Asylum seekers walk towards trucks as Thai Immigration officials (not pictured) escort them to a court in Songkhla, southern Thailand in this March 2014 file photo. Thailand has come under fire from a leading rights group, which accuses the country of failing to protect people at risk of human rights violations in their own countries. (Photo by Tuwaedaniya Meringing/AFP)
With the world's fastest growing refugee crisis developing on its doorstep, Thailand must take concrete action to reverse its long-standing failure to offer protection to those most in need, Amnesty International says.
The rights group outlined in a report released on Sept. 28 what it called "gaping holes" in Thailand's refugee policies.
Between a Rock and a Hard Place describes a number of failures by the Thai government in policy and practice that have had a devastating impact on refugees both within the country and seeking safety there.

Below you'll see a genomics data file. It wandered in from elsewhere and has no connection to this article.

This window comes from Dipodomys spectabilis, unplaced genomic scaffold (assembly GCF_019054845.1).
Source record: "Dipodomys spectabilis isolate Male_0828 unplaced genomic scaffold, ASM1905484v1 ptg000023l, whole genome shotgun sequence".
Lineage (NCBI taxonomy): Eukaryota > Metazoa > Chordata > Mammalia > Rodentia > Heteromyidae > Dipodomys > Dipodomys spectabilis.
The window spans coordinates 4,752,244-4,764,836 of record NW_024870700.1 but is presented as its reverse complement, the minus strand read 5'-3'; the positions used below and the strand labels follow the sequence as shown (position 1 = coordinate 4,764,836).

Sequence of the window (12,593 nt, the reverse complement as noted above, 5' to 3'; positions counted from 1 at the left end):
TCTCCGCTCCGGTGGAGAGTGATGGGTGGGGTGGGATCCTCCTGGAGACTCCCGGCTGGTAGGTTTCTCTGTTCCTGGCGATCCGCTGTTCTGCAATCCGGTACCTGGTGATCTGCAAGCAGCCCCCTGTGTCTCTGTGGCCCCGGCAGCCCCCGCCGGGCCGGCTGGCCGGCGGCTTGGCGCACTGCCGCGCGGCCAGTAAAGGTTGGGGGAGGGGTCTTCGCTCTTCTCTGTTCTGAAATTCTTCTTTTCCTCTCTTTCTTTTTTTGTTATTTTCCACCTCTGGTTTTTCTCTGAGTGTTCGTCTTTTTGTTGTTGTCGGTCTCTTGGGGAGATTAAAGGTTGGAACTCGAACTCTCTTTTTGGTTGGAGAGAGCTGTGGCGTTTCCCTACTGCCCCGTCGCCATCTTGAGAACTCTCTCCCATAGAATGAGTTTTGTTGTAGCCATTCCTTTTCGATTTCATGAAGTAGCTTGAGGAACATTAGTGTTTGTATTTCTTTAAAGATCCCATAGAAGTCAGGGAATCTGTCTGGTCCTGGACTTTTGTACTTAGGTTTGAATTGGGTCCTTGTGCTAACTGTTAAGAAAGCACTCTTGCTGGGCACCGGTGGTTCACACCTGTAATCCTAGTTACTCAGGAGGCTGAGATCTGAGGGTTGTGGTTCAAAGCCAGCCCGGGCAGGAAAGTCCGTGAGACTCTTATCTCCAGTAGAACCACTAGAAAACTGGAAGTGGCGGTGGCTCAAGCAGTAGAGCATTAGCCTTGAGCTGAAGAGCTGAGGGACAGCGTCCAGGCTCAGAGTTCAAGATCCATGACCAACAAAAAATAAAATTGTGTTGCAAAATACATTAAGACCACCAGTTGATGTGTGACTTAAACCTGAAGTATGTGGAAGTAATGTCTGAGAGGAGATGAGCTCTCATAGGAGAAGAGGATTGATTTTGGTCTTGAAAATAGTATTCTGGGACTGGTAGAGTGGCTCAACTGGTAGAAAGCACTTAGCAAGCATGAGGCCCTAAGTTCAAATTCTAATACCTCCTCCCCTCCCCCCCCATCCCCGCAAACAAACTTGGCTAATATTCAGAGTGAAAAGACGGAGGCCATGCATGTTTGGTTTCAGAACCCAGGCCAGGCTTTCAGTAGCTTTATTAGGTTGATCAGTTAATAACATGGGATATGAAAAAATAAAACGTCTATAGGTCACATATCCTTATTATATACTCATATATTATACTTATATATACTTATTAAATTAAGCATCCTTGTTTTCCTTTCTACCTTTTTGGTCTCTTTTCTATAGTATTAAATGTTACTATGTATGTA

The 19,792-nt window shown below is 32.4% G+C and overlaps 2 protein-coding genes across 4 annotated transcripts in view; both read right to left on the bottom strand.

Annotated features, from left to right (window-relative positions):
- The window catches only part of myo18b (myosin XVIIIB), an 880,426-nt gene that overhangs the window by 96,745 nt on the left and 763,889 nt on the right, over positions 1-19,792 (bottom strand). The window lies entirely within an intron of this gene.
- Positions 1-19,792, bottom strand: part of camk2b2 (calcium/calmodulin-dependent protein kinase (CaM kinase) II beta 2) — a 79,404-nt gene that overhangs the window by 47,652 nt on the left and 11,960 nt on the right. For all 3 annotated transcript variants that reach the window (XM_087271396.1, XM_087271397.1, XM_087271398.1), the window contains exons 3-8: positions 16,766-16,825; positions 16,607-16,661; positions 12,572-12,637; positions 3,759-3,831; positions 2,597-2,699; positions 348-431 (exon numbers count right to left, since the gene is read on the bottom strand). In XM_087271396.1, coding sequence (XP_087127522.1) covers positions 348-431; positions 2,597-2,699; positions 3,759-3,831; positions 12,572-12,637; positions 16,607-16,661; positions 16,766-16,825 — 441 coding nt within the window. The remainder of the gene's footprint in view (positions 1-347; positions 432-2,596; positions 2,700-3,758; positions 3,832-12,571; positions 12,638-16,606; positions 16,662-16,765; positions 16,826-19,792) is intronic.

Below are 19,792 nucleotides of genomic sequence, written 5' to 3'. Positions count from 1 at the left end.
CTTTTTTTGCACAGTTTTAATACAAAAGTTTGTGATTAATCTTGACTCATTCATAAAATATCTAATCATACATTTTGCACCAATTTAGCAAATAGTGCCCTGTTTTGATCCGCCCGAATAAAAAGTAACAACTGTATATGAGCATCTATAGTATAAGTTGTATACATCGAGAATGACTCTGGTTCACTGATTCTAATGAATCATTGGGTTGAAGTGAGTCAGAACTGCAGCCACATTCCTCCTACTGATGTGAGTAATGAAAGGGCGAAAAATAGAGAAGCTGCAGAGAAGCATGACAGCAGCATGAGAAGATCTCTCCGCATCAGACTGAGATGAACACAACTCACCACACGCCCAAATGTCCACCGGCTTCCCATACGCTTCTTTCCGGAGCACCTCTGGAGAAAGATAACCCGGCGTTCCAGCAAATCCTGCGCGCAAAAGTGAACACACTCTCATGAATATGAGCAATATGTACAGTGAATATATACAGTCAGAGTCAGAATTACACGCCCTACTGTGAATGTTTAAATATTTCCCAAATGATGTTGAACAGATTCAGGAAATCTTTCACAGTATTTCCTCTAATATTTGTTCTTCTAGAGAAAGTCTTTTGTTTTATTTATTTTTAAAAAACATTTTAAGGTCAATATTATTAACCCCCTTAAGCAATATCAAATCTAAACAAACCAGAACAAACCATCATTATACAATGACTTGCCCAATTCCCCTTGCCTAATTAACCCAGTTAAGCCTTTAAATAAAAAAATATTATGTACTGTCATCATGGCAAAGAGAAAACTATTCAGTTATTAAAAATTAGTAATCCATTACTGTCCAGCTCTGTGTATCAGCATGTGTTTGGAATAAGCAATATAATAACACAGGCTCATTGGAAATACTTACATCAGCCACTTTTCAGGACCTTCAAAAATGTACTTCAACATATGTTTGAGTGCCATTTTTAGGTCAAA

These include Thailand's long-standing practice of using its navy to repel boats carrying thousands of desperate Rohingya refugees and Bangladeshis; as well as its forcible return of refugees and asylum-seekers — such as North Koreans and ethnic Uyghur Muslims from China — to places where they at risk from torture and other serious human rights violations.
"With ethnic cleansing forcing hundreds of thousands of Rohingya out of Myanmar, Thailand urgently needs to set a regional example by adopting humane refugee policies. Instead of callously repelling people fleeing unimaginable horrors, the Thai government should ensure safe passage for those seeking international protection in Thailand," said Audrey Gaughran, Amnesty International's Director of Global Issues.
"Thailand hosts one of the largest refugee populations in the region, but its myopic, ad hoc policies mean it fails to offer them proper protection. The authorities cannot continue to lurch from one refugee crisis to the next; and instead must set up the systems required to offer these men, women and children who are at risk the safety and security they need," she said.